At Jesus' birth, the angels heralded the news of his arrival. They gave a royal announcement, saying, "The King has come! And he is bringing the peace—the shalom—that the world once enjoyed!" One day, when our King returns, that promise of peace will be fulfilled, and all will be as it was created to be.
Sometimes, though, it is difficult to trust that promise will actually be fulfilled. It is in those times that we must look not only to what our King will accomplish but to what he has already accomplished in his death and resurrection. The cross and the empty tomb testify that not only does our King love us enough to bring the peace he promises to but is powerful enough to do so, as well.
The angels declare to the shepherds that they have "good news of great joy." Oftentimes, we assume that following Jesus as Lord means sacrificing joy and happiness, when, in fact, just the opposite is true. The Christian experience is not the denial of happiness, but the temporary denial of things that only pretend to provide happiness. We are made with a desire for deeper joy than the trivial things of this world can satisfy, and in Christ, God made a way for that desire to be fulfilled.
Election seasons can be volatile. There are many opinions voiced and many issues at stake. Regardless of our political affiliation or the outcome we desire, if we are Christians, only one person ought to have our undivided loyalty: Jesus. The church—not a political party—is God's means of accomplishing his ministry of reconciliation in the world. Let us be careful to represent it with grace and hope.
In the third and final part of our blog series on music in corporate worship, we explore how singing together edifies the body of Christ and how our songs glorify God.
Jesus of Nazareth is the most influential and recognizable figure in history. That familiarity has brought with it many attempts to mold Jesus to fit personal contexts and agendas. It's crucial that we know who Jesus truly was as a historical figure and what he believed his mission (and the mission of his followers) was.
When tragedy strikes our lives, we search for answers. "Why?" "How could this happen?" "How could God allow this?" When we understand the scope of God's power and plan, we can abandon our demand for answers and rest in the goodness and care of our loving Father.
In an increasingly post-Christian world, there seems to be a disconnect between what it means to follow Jesus and be a part of his bride—the church. Being a faithful follower of Jesus means that we're a part of the church.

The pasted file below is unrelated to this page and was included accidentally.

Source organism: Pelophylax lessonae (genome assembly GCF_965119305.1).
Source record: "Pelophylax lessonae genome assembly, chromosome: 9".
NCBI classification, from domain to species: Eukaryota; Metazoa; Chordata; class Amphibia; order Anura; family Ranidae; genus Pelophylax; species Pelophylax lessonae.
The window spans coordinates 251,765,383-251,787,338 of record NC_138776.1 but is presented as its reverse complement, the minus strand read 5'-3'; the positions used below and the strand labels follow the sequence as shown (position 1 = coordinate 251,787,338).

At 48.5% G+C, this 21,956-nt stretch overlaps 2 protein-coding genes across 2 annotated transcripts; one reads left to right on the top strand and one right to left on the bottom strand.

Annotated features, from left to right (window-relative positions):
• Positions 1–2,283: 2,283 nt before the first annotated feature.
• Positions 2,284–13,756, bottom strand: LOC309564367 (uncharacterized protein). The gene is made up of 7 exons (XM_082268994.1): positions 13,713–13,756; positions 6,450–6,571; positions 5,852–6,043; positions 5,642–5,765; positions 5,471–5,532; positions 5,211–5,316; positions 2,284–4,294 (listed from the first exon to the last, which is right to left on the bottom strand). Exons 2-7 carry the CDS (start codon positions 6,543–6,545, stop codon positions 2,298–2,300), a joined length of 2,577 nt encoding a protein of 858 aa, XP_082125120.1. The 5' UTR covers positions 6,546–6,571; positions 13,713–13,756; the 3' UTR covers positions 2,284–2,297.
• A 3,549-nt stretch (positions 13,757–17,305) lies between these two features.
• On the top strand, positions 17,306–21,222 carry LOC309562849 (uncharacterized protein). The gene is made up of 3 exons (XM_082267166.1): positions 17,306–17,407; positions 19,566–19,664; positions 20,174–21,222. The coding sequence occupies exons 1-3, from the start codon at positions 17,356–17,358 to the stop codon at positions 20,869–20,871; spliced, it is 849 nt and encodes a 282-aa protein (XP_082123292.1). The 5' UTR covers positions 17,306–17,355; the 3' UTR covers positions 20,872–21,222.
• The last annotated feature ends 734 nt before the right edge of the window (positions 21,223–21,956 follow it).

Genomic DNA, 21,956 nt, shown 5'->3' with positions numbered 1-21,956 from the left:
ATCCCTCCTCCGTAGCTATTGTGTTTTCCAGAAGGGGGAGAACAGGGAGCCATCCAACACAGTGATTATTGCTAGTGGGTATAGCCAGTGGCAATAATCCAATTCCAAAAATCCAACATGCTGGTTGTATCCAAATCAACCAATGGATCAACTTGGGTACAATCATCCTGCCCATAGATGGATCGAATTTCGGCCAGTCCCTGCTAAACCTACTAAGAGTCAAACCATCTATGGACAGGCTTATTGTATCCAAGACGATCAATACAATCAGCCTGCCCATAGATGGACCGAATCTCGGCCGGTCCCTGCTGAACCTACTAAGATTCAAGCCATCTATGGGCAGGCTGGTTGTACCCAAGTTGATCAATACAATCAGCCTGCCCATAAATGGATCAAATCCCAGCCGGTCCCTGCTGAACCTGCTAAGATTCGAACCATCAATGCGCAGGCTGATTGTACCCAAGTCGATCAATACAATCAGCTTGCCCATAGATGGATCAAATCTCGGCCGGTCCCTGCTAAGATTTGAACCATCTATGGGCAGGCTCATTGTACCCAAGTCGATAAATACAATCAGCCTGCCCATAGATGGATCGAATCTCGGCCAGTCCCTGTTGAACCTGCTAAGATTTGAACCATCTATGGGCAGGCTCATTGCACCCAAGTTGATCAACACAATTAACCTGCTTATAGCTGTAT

We're excited to announce that we'll be launching at Rennell Elementary on Sept. 14! Read about our motives behind and view on this next season in the life of BridgePoint.
Mark wrote his gospel narrative to a people caught up in the trials and hardship of war. He wanted to give them a hope and confidence that would allow them to share the news of the empty tomb, not keep silent. With his book, which he considers "the beginning" of the good news of Jesus, he hopes to charge people to continue the story as they live out the mission of Jesus.
Lead pastor, Justin Fordinal, answers questions about BridgePoint Community Church.
As Christians, we are not called to retreat from the world, nor are we called to conform to everything in it. We don't fit neatly into worldly categories, but are instead called to a mission higher than earthly agendas. Sometimes, it can be difficult to navigate this tension of how to live in and for this world, but not of it. Fortunately, we have a wonderful instruction from Peter and a perfect example in the person of Jesus.
The good news of Jesus is just that: news. It's news to be shared and enjoyed. Oftentimes, we confuse the news of the Gospel with advice, cloaking dos and don'ts with the claim that they are the message of Christianity. But we know the how the beauty of the Gospel is not advice, it's the news that Jesus defeated sin and death on the Cross, which produces a joyful commitment to Him, not begrudging submission to a list of rules.
We take a look at how being created in God's image informs what it means to live in the context of community. And we discuss what that means for the community of BridgePoint and how we plan on digging deeper into these wonderful truths.